I love watching The Amazing Race. While I don’t care much for the teammate squabbling, I love seeing so many remote parts of the world, many of which are non-traditional staples of American TV viewing.
This season, the series’ 11th, boasts the so-called All-Stars. Featuring some teams you may have rooted for in the past — and some teams you may not have rooted for — this season will, no doubt, be filled with deceit, treachery, lying and sleaziness — especially since Rob and Amber are back.
Beginning with an impossibly long ride to the airport in Miami, the teams head for Quito, Ecuador…
… where they rush to Pim’s Restaurant. After receiving staggered departure times for the next day’s trip to Hacienda Yanahurco, an ecological reserve in Cotopaxi National Park, the teams have to choose between Wrangle It (give a beauty treatment to a horse) or Recover It (find a needle in a haystack). Ultimately, sneaky, snake-y Rob and Amber score a first place finish while formerly dating couple John Vito and Jill get the boot.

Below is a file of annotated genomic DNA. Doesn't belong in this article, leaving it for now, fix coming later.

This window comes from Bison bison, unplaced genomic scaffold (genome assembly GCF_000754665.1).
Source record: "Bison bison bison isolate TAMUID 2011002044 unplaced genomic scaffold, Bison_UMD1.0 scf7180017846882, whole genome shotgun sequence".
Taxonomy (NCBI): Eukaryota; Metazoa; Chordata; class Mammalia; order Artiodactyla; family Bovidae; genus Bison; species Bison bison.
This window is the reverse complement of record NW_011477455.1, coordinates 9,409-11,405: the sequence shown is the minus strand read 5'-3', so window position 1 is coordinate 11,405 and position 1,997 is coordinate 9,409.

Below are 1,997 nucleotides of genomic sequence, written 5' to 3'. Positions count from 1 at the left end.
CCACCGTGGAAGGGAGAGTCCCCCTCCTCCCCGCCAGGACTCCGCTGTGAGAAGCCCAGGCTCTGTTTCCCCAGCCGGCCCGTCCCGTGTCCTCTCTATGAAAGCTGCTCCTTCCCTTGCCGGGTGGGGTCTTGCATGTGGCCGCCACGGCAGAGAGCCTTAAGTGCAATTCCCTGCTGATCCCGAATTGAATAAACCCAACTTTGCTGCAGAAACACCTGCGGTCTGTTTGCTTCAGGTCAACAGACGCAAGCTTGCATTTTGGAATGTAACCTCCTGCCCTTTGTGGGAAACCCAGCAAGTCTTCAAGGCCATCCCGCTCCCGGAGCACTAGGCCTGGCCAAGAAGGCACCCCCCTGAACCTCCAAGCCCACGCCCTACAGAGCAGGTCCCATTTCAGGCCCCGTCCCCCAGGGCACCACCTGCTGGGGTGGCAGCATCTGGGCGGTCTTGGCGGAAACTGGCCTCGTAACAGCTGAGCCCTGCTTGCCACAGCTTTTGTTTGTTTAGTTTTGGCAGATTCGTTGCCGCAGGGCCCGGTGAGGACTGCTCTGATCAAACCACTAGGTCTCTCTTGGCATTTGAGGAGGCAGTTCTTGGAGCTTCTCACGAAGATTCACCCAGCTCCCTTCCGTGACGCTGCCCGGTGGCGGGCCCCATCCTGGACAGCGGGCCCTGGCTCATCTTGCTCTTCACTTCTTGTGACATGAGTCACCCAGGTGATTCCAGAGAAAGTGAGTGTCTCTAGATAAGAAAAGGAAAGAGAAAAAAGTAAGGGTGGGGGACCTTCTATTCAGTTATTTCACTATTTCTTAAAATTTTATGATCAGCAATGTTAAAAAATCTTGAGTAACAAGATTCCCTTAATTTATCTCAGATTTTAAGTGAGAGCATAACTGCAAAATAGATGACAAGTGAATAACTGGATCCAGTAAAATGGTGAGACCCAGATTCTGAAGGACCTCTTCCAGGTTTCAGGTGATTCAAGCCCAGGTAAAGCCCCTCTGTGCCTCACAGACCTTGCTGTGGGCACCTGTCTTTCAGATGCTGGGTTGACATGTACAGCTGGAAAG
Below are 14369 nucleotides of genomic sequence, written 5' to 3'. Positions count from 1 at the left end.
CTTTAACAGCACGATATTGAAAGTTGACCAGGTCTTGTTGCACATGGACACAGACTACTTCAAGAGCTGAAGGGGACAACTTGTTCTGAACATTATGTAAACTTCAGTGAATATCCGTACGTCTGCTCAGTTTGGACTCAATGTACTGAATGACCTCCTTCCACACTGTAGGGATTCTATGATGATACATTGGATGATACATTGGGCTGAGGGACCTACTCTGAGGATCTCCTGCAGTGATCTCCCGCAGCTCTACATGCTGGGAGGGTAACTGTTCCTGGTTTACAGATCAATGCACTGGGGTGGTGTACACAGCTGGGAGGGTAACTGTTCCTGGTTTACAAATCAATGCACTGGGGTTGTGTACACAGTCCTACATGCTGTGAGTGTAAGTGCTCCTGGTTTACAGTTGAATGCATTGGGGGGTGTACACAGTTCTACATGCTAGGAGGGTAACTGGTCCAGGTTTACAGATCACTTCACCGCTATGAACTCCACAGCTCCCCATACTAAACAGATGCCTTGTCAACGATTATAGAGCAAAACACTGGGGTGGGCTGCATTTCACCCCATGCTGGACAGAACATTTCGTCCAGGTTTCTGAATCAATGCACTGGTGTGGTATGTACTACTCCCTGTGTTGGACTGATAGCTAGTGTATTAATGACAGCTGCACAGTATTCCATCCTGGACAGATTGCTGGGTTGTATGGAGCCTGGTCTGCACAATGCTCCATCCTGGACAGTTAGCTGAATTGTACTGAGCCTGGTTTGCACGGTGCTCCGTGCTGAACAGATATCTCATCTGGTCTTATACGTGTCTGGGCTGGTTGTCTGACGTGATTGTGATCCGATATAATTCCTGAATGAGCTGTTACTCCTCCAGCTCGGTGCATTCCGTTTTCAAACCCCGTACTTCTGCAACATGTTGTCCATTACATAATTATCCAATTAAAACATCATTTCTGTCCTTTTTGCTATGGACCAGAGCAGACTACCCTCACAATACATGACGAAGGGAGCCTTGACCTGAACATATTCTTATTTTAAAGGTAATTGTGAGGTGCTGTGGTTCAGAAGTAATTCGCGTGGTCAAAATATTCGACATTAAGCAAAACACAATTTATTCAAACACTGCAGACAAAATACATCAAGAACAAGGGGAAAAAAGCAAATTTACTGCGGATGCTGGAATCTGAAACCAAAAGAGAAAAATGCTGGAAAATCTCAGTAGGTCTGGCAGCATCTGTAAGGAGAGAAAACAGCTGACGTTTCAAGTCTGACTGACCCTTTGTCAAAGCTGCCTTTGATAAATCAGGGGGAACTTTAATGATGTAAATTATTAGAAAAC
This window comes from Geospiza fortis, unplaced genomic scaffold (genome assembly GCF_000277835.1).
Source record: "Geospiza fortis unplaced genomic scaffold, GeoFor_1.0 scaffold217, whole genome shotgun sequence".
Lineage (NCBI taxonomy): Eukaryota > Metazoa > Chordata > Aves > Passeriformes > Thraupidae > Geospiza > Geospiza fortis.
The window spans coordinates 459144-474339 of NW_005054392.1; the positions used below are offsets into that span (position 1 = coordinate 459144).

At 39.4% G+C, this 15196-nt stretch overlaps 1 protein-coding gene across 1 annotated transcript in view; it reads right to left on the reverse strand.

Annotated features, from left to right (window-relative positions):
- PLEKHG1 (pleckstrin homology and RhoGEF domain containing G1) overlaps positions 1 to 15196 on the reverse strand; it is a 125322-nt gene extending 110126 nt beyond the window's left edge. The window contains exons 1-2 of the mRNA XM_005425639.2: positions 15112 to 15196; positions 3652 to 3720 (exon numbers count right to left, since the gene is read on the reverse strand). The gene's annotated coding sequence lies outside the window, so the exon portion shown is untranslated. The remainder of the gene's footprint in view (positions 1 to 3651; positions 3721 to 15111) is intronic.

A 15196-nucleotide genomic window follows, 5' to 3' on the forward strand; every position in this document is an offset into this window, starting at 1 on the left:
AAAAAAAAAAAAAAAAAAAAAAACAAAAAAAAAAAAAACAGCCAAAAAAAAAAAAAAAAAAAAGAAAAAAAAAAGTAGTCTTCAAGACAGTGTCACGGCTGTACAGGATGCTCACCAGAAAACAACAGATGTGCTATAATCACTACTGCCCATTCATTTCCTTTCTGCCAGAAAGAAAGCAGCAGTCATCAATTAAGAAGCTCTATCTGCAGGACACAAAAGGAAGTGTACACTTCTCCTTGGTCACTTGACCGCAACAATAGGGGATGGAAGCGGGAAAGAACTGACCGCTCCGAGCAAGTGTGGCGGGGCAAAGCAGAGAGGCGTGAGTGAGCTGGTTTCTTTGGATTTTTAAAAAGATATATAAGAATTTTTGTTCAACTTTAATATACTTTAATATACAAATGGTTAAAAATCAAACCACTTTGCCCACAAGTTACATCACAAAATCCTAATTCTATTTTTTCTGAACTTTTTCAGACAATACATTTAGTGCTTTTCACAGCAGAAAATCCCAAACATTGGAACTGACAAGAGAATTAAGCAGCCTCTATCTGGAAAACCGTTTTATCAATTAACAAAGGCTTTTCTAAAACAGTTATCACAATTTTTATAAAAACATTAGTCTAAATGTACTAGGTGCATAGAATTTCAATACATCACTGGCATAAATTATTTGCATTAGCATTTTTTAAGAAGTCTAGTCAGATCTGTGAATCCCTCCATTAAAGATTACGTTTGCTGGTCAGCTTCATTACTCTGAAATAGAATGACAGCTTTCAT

Of course, it’s easy for me, as an armchair racer, to critique the racers’ performance from the comfort of my sofa. However, I did come up with some things that the racers probably should have avoided — and that you might want to avoid on upcoming trips:
- Do not speak to locals with English infused with accents that you believe the locals speak with. They will not understand you better. Charla and Mirna are notorious violators of this travel no-no. Just speak slowly and clearly.
- In the airport, many of the racers accost the ticket agents, demanding the earliest-arriving flights. Generally speaking, I don’t think this is the best method for getting the seats you want. Be polite. Ask nicely. Be calm. Freaking out never made an airline seat appear.
- While I understand that time is critical, asking foreign cabbies to speed and/or break the local laws is probably a bad idea — and doesn’t make the rest of us travelers more appreciated.
In summary, the racers experienced 2 countries, 1 nearly dislocated shoulder, and 1798 miles of stale airline air.